The Regulation of Animal Care and Use
Each institution with an animal care and use program is required to ensure that its program complies with applicable federal, state and local law and regulations. For example, this means that UTHSC must comply with the Animal Welfare Act (AWA) and the Public Health Service Policy on Humane Care and Use of Laboratory Animals. The university gives its written guarantee that it complies with these regulations in an Assurance Letter and is thus an Assured Institution. UTHSC is also accredited by the Association for Assessment and Accreditation of Laboratory Animal Care International (AAALAC). AAALAC accreditation is considered to be the gold standard for laboratory animal programs.
Regulatory and Accreditation Agencies
AAALAC is a private nonprofit organization that promotes the humane treatment of animals in science through a voluntary accreditation program. More than 650 companies, universities, hospitals, government agencies and other research institutions have earned AAALAC accreditation, demonstrating their commitment to responsible animal care and use. These institutions volunteer to participate in AAALAC's program, in addition to complying with the local, state and federal laws that regulate animal research. UTHSC has been AAALAC accredited since 1993.
When animals are used, AAALAC works with institutions and researchers to serve as a bridge between progress and animal well-being. This is done through AAALAC's voluntary accreditation process in which research programs demonstrate that they not only meet the minimums required by law, but are going the extra step to achieve excellence in animal care and use.
APHIS is responsible for protecting and promoting U.S. agricultural health, administering the Animal Welfare Act, and carrying out wildlife damage management activities. As a regulatory branch of the USDA it ensures, through annual inspections of animal facilities, that research institutions adhere to the guidelines of the Animal Welfare Act (AWA). Those institutions found not to be in compliance with the AWA may be fined or have their licenses revoked.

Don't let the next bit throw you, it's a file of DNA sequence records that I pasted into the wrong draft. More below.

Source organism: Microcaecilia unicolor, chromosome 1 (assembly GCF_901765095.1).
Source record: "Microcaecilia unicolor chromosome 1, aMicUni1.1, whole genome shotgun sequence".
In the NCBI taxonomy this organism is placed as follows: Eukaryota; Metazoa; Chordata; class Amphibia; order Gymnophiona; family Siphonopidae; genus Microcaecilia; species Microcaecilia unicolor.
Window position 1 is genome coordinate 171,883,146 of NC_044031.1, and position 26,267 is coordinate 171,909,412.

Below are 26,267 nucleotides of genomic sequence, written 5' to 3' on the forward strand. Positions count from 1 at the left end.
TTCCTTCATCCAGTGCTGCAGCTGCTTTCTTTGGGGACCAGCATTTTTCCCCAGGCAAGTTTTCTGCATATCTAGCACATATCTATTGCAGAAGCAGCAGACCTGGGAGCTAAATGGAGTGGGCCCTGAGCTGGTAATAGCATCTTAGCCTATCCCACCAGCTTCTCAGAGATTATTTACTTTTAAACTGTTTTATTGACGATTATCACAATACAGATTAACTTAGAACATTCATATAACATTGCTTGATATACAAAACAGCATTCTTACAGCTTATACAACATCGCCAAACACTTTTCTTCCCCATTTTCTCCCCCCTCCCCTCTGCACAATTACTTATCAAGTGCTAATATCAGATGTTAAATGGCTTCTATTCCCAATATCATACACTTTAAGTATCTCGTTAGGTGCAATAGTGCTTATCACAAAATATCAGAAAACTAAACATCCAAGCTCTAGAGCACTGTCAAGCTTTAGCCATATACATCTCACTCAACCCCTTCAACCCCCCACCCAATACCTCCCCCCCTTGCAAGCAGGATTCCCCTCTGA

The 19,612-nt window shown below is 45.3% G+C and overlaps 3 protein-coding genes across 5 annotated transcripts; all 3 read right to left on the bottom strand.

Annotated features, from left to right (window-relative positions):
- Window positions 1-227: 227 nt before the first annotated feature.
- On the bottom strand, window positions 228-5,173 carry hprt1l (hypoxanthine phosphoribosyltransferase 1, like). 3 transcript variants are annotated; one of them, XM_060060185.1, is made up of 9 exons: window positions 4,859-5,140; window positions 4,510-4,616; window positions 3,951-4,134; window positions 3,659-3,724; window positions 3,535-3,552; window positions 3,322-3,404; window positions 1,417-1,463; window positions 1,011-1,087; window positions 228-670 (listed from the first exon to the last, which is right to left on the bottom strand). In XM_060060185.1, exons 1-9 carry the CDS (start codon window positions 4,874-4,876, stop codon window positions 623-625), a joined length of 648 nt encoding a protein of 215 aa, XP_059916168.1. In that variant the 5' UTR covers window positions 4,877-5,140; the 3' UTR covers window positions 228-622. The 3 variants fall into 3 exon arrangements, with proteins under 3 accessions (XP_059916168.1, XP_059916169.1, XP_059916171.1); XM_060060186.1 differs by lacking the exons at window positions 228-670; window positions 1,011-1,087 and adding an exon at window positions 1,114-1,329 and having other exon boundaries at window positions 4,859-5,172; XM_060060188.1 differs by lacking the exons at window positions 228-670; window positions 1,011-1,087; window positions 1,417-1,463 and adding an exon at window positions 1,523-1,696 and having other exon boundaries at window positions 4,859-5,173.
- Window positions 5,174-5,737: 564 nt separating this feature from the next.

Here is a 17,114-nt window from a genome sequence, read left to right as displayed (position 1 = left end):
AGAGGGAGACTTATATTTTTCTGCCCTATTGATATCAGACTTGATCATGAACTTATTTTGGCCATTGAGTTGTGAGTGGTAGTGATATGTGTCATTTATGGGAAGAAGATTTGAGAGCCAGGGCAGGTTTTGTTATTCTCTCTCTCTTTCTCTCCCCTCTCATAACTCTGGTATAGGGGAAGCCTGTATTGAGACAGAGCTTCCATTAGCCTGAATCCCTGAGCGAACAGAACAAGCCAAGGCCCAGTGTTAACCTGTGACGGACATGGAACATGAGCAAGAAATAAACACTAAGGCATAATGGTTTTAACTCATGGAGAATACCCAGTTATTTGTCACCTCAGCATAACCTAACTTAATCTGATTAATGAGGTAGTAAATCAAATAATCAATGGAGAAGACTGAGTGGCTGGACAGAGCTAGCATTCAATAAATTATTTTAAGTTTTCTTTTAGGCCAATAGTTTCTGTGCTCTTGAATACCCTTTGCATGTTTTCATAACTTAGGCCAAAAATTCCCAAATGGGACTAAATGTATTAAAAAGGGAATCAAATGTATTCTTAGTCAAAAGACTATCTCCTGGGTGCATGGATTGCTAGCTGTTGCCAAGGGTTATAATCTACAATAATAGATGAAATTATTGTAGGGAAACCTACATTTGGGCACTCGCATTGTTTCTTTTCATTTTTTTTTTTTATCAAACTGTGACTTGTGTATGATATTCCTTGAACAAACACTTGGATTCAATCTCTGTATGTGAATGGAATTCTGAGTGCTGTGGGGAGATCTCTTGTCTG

It is the Policy of the PHS to require institutions to establish and maintain proper measures to ensure the appropriate care and use of all animals involved in research, research training, and biological testing activities (hereinafter referred to as activities) conducted or supported by the PHS. The PHS endorses the "U.S. Government Principles for the Utilization and Care of Vertebrate Animals Used in Testing, Research, and Training" developed by the Interagency Research Animal Committee. This Policy is intended to implement and supplement those Principles. This Policy is applicable to all PHS-conducted or supported activities that involve animals, whether the activities are performed at PHS agencies, awardee institutions, or any other institution and that are conducted in the United States, the Commonwealth of Puerto Rico, or any territory or possession of the United States. Institutions in foreign countries receiving PHS support for activities involving animals shall comply with this Policy, or provide evidence to the PHS that acceptable standards for the humane care and use of the animals in PHS-conducted or supported activities will be met. No PHS support for an activity involving animals will be provided to an individual unless that individual is affiliated with or sponsored by an institution which can and does assume responsibility for compliance with this Policy, unless the individual makes other arrangements with the PHS. This Policy does not affect applicable state or local laws or regulations that impose more stringent standards for the care and use of laboratory animals. All institutions are required to comply, as applicable, with the Animal Welfare Act, and other Federal statutes and regulations related to animal use. These regulations and other valuable information may be obtained by accessing the website of the Office of Laboratory Animal Welfare (OLAW).